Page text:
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SDSU Publication: Best Management Practices for Corn Production in South Dakota

South Dakota State University’s comprehensive guide, “Best Management Practices for Corn Production in South Dakota,” is new off the press.

A limited number of printed copies are available at no cost from county Extension offices. Or download the entire document or the 16 chapters as individual files from a South Dakota Cooperative Extension Service Web site,

South Dakota Secretary of Agriculture Bill Even said the guide will help South Dakota corn growers remain among the most productive in the nation, noting that the state ranked sixth in the nation in production of corn for grain in 2007.

“Each producer must make the best decision on which corn hybrid to plant, choose the best fertilizer program, manage high input costs, expect seasonal hazards, deal with weeds and pests, and market the harvest for the greatest profit,” Even said. “This manual presents the best management practices developed for the changing environment of corn production agriculture in South Dakota.”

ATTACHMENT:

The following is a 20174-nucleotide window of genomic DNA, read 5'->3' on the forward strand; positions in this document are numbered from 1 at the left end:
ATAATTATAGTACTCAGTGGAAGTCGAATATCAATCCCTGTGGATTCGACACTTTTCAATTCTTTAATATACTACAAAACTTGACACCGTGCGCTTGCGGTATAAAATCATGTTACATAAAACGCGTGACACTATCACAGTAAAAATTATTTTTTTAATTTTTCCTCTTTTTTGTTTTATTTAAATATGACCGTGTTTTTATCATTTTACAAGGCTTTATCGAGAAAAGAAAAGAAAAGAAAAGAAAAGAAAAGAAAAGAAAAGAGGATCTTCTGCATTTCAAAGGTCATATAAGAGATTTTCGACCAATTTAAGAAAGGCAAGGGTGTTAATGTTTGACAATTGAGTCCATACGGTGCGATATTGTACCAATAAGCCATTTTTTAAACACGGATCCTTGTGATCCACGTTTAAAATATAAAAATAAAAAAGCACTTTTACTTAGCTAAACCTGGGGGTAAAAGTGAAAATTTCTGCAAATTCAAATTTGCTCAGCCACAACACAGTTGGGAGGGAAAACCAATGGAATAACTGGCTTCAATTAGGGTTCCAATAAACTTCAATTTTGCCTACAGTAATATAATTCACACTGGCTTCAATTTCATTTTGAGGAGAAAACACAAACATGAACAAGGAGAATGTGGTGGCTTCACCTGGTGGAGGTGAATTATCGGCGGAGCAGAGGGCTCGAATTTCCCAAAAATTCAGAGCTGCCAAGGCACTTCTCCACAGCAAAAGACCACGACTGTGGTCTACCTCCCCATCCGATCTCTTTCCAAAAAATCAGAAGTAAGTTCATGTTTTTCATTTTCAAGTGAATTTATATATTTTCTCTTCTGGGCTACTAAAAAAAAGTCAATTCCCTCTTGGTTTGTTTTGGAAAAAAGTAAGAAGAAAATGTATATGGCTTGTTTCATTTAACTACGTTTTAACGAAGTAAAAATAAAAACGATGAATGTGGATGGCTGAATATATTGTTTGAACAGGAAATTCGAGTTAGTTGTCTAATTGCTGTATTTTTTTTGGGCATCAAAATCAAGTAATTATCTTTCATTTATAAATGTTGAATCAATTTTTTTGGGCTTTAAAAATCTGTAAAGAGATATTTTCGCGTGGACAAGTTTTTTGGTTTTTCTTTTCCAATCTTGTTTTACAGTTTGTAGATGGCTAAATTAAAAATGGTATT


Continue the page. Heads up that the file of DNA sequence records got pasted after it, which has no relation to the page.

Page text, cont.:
Professor David Clay, research associate Kurtis Reitsma, and professor Sharon Clay edited the publication. Nearly 30 collaborating corn producers, agronomists, and other agricultural professionals wrote and reviewed the manual. It includes information about corn growth and development, hybrid selection, corn planting, seasonal hazards, tillage, crop rotations, and cover crops. Other topics are irrigation, soil fertility, corn insect pests, corn diseases, weeds and herbicide injury, corn harvest, and corn drying and storage. Information on recordkeeping, useful calculations of yields and storage requirements, the corn calendar, troubleshooting, and helpful Web sites rounds out the publication.

The peer-reviewed document includes 66 informational tables and more than 100 color illustrations.

The South Dakota Cooperative Extension Service and SDSU’s Department of Plant Science provided financial support for the guide. The South Dakota Corn Utilization Council and the South Dakota Agricultural Experiment Station were among the groups that provided additional developmental support.